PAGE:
While it’s perfectly reasonable to spend a bit of time to understand which reports may be most useful, consider only fully designing and building one at a time, preferably prioritized by which you think will deliver the most value based on your research. Why would you make your users wait to see the most valuable report just because you haven’t finished designing the least valuable one? What if you’re wrong and people don’t need reports at all? By designing and releasing one report at a time, you’ll learn more quickly while hopefully delivering value to your users on a regular basis.
This obviously doesn’t just apply to reports. If you have multiple similar things that you’re planning on releasing, look at whether it’s possible to start with one and then add more later.
Often when we are asked to design a new feature or product, there are many different ways we could design it. We can spend a ridiculous amount of time in meetings debating the best way to implement something.
Ideally, we’d get to build many different versions of something and just see which ones people like better, but this leads us to another problem: code is expensive. Prototypes and experiments, on the other hand, can be quite cheap.
Instead of jumping straight to designing fully realized features that will immediately be built by engineers, try designing experiments to learn the best way to build something. Try a concierge test or a Wizard of Oz experiment. Build a few interactive prototypes to test with users.
There is no rule that designers can only design pixel-perfect interfaces. We can also be experiment designers.
One thing that makes designers hesitate about shipping an imperfect or unfinished design to people is not wanting to disappoint their users. After all, launching something that’s half-baked can end up reflecting very badly on the product and the company.
On the other hand, offering something that’s a work in progress to a small group of users who may have opted into early releases is an entirely different story. Testing out a new design on a few dozen or even a few hundred users can offer tremendous value to the team in the form of crucial insights and potential problems without risking disappointment for the whole user base.
Stop thinking that you have to launch every new feature with a press release and a marketing push. You’re still delivering value to users, even if you’re only delivering it to a few dozen beta testers or some internal folks who have volunteered to try things out. You’ll find that you’re a lot less concerned about failure if it’s done on a smaller stage, and you’re a lot less likely to fail if you’ve tested out your designs on smaller audiences first.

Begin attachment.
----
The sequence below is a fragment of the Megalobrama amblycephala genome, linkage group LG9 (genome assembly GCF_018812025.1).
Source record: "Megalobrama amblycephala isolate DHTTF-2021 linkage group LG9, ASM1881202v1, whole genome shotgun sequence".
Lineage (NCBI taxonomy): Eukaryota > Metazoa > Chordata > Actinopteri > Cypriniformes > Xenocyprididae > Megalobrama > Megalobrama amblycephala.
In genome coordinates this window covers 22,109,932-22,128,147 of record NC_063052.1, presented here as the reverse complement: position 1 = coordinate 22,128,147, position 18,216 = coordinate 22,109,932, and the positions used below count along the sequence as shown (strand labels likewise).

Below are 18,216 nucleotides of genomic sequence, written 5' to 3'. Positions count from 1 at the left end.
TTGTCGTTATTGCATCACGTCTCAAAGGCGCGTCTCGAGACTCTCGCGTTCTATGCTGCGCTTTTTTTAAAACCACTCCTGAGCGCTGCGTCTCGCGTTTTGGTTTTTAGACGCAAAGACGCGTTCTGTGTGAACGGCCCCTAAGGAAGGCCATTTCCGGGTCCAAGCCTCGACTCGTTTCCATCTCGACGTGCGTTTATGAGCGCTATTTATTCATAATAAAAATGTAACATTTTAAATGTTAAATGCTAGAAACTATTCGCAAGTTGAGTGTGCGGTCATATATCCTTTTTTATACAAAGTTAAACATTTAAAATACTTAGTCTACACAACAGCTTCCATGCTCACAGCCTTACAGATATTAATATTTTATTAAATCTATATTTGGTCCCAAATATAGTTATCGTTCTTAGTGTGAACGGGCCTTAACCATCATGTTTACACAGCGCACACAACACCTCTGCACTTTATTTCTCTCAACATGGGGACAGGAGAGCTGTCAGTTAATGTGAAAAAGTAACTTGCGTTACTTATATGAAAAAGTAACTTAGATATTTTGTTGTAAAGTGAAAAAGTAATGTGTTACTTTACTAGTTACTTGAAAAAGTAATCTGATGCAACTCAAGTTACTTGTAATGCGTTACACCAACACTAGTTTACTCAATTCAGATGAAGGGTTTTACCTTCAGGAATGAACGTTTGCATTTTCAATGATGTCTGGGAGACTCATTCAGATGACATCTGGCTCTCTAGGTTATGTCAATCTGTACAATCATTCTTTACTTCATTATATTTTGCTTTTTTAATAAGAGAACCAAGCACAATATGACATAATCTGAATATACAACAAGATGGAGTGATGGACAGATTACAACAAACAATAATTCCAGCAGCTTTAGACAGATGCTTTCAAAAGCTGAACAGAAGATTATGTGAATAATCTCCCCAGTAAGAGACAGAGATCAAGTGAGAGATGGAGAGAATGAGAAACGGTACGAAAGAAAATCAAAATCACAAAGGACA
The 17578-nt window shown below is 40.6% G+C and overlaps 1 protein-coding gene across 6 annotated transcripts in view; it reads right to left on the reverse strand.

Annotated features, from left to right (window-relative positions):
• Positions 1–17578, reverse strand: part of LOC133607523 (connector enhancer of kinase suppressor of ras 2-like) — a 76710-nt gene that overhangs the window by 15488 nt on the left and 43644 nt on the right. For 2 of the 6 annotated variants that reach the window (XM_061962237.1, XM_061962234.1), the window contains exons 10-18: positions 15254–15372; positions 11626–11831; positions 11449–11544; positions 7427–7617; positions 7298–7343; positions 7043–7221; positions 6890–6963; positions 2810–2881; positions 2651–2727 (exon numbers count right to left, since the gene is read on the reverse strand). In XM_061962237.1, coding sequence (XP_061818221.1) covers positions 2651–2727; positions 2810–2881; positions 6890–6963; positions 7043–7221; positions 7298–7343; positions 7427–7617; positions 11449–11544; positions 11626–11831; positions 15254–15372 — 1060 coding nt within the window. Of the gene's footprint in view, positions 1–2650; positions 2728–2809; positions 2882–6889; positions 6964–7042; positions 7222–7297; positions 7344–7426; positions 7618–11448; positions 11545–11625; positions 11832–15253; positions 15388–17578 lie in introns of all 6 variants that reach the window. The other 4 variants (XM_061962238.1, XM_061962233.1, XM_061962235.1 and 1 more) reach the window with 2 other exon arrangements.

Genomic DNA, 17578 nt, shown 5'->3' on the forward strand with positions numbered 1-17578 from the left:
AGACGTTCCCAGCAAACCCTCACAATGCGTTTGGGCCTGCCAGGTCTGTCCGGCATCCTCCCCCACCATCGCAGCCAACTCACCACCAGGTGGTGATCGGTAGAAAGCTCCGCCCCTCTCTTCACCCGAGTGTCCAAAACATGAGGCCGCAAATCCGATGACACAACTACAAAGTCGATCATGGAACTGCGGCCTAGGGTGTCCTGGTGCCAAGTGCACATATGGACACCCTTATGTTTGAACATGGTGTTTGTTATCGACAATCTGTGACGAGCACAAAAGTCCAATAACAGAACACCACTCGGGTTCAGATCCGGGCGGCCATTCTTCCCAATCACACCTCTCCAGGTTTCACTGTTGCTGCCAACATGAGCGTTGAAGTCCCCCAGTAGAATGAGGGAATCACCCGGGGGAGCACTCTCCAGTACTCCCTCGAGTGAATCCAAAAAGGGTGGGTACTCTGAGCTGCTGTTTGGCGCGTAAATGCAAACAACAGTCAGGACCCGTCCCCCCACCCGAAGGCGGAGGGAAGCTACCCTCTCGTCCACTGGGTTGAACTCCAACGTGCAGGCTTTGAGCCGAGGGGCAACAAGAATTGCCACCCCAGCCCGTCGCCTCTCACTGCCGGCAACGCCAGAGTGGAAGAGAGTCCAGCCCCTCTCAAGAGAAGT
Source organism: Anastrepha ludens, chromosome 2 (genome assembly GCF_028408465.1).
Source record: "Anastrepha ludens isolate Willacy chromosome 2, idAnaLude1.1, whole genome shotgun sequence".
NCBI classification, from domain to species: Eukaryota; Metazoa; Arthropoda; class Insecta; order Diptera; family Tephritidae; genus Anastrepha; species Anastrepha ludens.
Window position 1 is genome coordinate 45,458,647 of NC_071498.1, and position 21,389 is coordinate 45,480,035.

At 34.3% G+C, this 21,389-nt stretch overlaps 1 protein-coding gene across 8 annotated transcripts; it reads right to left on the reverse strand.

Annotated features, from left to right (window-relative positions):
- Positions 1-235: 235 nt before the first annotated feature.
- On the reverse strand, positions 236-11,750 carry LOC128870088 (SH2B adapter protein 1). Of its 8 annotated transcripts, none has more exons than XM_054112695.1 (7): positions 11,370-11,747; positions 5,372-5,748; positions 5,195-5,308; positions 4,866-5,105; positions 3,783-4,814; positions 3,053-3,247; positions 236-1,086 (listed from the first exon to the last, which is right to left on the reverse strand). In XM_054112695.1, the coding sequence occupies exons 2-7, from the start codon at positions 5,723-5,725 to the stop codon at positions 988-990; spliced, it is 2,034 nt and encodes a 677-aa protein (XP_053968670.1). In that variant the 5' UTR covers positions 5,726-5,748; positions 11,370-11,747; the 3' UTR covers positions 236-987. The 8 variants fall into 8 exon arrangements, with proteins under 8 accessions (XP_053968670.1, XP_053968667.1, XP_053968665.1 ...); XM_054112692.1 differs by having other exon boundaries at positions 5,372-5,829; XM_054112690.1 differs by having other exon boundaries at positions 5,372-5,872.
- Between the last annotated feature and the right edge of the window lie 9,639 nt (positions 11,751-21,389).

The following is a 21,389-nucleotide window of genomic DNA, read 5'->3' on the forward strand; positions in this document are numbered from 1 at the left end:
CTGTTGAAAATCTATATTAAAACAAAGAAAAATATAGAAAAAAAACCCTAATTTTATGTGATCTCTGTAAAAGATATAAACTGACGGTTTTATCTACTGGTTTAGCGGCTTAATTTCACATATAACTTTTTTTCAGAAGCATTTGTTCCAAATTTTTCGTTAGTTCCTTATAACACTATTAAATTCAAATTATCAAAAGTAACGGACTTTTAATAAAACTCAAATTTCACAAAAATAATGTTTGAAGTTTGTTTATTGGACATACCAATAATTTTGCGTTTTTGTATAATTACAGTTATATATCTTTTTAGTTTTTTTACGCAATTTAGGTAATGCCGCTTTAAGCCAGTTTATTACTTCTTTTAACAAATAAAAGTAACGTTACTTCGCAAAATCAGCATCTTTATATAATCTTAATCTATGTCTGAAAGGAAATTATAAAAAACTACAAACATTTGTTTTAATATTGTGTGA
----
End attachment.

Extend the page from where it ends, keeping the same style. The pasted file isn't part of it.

With all that said, it’s important for teams to get over any fears of imperfection we may have. The truth is, none of our products will ever be perfect; moreover, in many cases, we don’t even know what perfect is. Obviously, we should not be shipping software that doesn’t work or is buggy or insecure to people. But we also don’t need to spend days or weeks obsessing over every pixel and every bit of polish if we’re not even sure that the feature is useful.
Think of all the hours spent grinding out gorgeous designs for products that nobody ever uses. Think of how much more useful it would have been to spend those hours testing ideas and finding a product that people actually want to use before putting the work into making everything perfect.
Of course, if you’re going to accept imperfection, your team had better also be willing to commit to iteration. When we asked designers to tell us their biggest complaints about working on agile teams, many responded that they hated that their teams never iterated. They worked really hard to ship things fast and then never went back to refactor or improve the features. Sometimes they didn’t even measure the results of the features.
This is explicitly anti-Agile. Agility requires iteration. It requires improvement and refactoring. If you never go back to improve (or kill) your imperfect features, then nobody will feel safe releasing something they think might be imperfect. We have to commit to learning from our users and constantly improving features and products that are already in the wild, not just shipping endless features into the great abyss of user indifference.
One of the reasons agile teams can struggle with design and research is that it can be a challenge to design small, discrete things that still fit into a greater product vision and don’t sacrifice quality. If designers want to get more agile, they should learn how to make small things, get feedback and embrace experimentation, iteration and refactoring.
These aren’t all the techniques for designing small, and designing small isn’t the only thing you need to know about designing for Agile. If you're interested in learning more about what it's like to design on Agile teams, we're releasing an entire Design For Agile Course very shortly!